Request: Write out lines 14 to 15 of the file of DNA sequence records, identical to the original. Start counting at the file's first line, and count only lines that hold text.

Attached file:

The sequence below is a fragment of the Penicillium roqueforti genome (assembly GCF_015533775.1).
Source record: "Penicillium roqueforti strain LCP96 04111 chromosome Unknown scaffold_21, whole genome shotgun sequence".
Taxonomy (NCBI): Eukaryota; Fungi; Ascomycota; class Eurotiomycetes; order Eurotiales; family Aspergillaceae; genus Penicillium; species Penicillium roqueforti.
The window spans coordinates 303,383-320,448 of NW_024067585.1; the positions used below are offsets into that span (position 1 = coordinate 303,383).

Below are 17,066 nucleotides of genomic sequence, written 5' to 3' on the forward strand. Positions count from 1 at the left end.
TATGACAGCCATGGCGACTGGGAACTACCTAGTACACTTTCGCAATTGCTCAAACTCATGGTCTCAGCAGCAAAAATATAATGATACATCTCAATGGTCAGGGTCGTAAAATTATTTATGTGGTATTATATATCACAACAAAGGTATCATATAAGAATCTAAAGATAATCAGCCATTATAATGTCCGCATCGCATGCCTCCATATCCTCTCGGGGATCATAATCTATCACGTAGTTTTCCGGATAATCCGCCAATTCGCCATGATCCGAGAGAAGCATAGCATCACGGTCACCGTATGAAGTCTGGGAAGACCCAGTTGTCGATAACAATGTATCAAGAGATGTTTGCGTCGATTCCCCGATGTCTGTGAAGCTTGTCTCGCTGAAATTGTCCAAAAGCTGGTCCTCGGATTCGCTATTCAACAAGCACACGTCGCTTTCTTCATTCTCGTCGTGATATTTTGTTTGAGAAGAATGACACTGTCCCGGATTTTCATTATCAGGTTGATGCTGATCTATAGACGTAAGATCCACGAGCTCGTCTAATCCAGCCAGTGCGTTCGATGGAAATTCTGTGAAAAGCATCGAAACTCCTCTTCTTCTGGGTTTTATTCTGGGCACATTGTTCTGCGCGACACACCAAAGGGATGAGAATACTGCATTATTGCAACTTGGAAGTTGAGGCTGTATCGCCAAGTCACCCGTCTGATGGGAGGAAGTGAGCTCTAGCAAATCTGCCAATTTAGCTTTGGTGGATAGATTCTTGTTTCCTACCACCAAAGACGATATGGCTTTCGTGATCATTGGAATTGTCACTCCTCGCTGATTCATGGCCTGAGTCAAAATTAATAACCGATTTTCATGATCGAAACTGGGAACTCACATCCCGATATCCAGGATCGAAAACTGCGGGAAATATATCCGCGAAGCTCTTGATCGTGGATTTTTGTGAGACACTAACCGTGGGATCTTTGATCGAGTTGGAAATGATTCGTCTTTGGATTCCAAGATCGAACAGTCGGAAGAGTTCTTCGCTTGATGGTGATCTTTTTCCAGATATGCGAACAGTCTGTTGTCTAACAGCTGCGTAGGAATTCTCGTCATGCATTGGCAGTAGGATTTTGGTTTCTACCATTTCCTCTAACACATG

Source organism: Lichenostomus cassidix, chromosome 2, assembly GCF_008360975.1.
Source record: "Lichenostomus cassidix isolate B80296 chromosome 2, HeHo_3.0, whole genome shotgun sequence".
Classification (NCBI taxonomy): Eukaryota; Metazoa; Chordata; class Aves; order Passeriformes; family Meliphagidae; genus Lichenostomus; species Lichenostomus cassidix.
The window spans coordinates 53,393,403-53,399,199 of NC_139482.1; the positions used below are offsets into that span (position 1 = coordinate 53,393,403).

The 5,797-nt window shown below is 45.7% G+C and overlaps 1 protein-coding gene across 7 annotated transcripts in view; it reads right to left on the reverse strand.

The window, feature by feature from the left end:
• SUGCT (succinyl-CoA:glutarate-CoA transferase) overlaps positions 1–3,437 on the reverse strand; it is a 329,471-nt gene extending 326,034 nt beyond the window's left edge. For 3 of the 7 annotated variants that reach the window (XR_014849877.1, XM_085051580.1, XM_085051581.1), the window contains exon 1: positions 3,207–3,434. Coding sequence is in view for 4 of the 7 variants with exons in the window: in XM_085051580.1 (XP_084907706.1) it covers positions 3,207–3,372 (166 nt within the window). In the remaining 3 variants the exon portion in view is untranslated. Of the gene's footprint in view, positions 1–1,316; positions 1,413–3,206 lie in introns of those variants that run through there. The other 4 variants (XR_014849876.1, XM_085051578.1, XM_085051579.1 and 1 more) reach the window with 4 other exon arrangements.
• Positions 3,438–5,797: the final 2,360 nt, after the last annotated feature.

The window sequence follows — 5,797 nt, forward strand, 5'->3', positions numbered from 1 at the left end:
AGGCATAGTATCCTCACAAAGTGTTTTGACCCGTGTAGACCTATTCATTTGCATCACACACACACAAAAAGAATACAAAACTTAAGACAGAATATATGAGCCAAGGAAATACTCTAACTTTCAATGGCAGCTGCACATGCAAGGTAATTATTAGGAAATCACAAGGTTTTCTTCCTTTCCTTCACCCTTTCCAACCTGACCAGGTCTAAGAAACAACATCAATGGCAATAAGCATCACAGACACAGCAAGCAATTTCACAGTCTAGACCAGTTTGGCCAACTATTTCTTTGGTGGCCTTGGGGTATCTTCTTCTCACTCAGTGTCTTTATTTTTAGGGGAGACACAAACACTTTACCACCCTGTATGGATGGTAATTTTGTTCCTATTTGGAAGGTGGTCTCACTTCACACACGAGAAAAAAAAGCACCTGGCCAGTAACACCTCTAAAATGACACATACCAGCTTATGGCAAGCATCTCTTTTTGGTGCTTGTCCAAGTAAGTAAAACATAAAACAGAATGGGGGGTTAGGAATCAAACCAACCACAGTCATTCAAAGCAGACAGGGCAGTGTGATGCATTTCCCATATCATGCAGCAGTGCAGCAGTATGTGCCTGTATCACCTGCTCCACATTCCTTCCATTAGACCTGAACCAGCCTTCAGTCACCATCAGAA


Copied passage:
• Positions 3,438–5,797: the final 2,360 nt, after the last annotated feature.

The window sequence follows — 5,797 nt, forward strand, 5'->3', positions numbered from 1 at the left end: